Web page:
Video Production Books and Tape Reviews

Video Camera Technology

Arch C. Luther (1998, Artech House,685 Canton St., Norwood MA 02062, 781-769-6334, 312 pp., $75)

This book covers video camera technology
at all levels, from consumer products to professional broadcast and production
cameras. It is written primarily for readers who have very little technical
background in video operations. The fourteen chapters of video applications
range from simple camcorders to camera signal processing.

If you are interested in how film is transferred to video, there is a chapter
on telecine systems. Also, an extensive section on digital still-picture
cameras gives many examples and comparisons of the new technology. Another
section deals with HDTV and how it operates.

The bibliography has an extensive list of web sites for technical reference.
Each chapter brings you face to face with terms or functions you may have
never seen before. If you are new to video or who need to brush up on your
terminology, there is a helpful twenty-one page glossary.

For anyone who needs to know the technical details of camcorders, this book
is definitely a helpful tool. 4

Contemporary Cinematographers on Their Art

Pauline Rogers (1998, Focal Press, 225 Wildwood Ave., Woburn, MA
01801, 800-366-2665, 240 pp., $20)

Do you crave the behind-the-scenes gossip of a cinematographer? Always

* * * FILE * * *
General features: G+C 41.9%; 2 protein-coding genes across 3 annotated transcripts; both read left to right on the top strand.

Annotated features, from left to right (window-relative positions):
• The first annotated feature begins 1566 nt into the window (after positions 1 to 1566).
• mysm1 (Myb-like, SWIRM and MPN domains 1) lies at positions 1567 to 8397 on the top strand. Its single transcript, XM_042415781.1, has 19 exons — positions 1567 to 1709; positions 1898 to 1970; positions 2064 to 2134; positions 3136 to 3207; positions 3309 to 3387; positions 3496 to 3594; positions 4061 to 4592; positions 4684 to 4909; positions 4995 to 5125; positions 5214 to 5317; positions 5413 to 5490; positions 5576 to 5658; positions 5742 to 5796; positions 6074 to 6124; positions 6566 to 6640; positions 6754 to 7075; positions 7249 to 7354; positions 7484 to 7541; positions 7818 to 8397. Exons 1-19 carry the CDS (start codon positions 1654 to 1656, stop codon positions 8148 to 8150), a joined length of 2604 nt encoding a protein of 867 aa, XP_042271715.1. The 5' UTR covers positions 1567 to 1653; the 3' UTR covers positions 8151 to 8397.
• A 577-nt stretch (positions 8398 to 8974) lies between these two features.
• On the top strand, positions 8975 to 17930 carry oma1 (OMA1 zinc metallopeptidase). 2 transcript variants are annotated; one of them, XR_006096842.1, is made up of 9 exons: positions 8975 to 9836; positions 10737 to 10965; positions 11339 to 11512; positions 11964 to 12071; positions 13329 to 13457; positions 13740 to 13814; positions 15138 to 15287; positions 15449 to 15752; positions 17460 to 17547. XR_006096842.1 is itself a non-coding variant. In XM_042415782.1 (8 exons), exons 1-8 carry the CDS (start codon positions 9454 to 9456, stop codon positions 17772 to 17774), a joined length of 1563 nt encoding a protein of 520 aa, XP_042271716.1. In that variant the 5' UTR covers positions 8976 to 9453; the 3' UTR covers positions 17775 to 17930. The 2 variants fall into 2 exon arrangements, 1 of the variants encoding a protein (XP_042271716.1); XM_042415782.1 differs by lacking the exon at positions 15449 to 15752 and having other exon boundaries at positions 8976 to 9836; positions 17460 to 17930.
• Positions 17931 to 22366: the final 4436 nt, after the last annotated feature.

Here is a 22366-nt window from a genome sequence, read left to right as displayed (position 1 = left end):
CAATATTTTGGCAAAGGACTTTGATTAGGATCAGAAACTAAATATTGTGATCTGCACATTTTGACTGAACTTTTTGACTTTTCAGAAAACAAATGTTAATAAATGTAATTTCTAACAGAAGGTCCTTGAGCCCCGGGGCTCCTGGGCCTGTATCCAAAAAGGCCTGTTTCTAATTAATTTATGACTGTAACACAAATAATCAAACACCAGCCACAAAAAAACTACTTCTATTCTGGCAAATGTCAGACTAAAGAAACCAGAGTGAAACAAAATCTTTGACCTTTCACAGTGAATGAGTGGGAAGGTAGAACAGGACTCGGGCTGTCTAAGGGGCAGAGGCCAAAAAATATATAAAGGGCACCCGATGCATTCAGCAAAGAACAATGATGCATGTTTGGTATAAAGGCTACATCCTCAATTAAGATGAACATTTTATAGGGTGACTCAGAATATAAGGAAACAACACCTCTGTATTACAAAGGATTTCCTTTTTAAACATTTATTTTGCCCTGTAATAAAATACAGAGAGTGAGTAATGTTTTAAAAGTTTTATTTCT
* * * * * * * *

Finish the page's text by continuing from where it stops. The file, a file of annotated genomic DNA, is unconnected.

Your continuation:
wondered how a particular special effect was created? Then Contemporary
Cinematographers on Their Art
is a book to satisfy you. There are thirteen
interviews of Directors of Photography from around the world. All aspects
of cinematography are covered, from pre-production planning to post-production
of a film or television show. Each interview has its own flavor of how some
of the most popular TV programs and movies come to life. The elite crews
who created many hot movies and television shows, from Air Force One
to X-Files, discuss their creative process.

Covering a variety of genres, each interview explores the tools cinematographers
use to capture their shots, from traditional equipment to the latest camera
and lighting techniques. Although the behind-the-scenes viewpoint is entertaining,
Contemporary Cinematographers is not a how-to guide for videographers–don’t
expect any fancy pictures or diagrams. This book is strictly accounts of
interviews and histories of filmmakers and videographers. 3

Filmmakers and Financing: Business Plans for Independents

Louise Levison (1998, Focal Press, 225 Wildwood Ave., Woburn, MA
01801, 800-366-2665, 192 pp., $23)

So you have the creative story to make a movie, but lack the business
aspect of filmmaking or video production. Filmmakers and Financing: Business
Plans for Independents
might be worth your time. The primary goal of
this book is to meld creative thought with business fundamentals, whether
you’re producing film or video. The author presents an easy-to-follow format
and a step-by-step approach compressing the gap between the filmmaker and
the financial aspects of production. Each chapter focuses on a section of
the business plan for your movie. The author uses generic pitch situations
to simulate real life experiences you may face while trying to wheel and
deal your ideas. There is also a sample business plan for reference as you
write your own. Defining your goals, market outlines, financial projections
and obtaining financing are all discussed in this budget helper. If you
lack financial experience, this book can assist you in creating a successful
business plan to attract investors to your projects. 4

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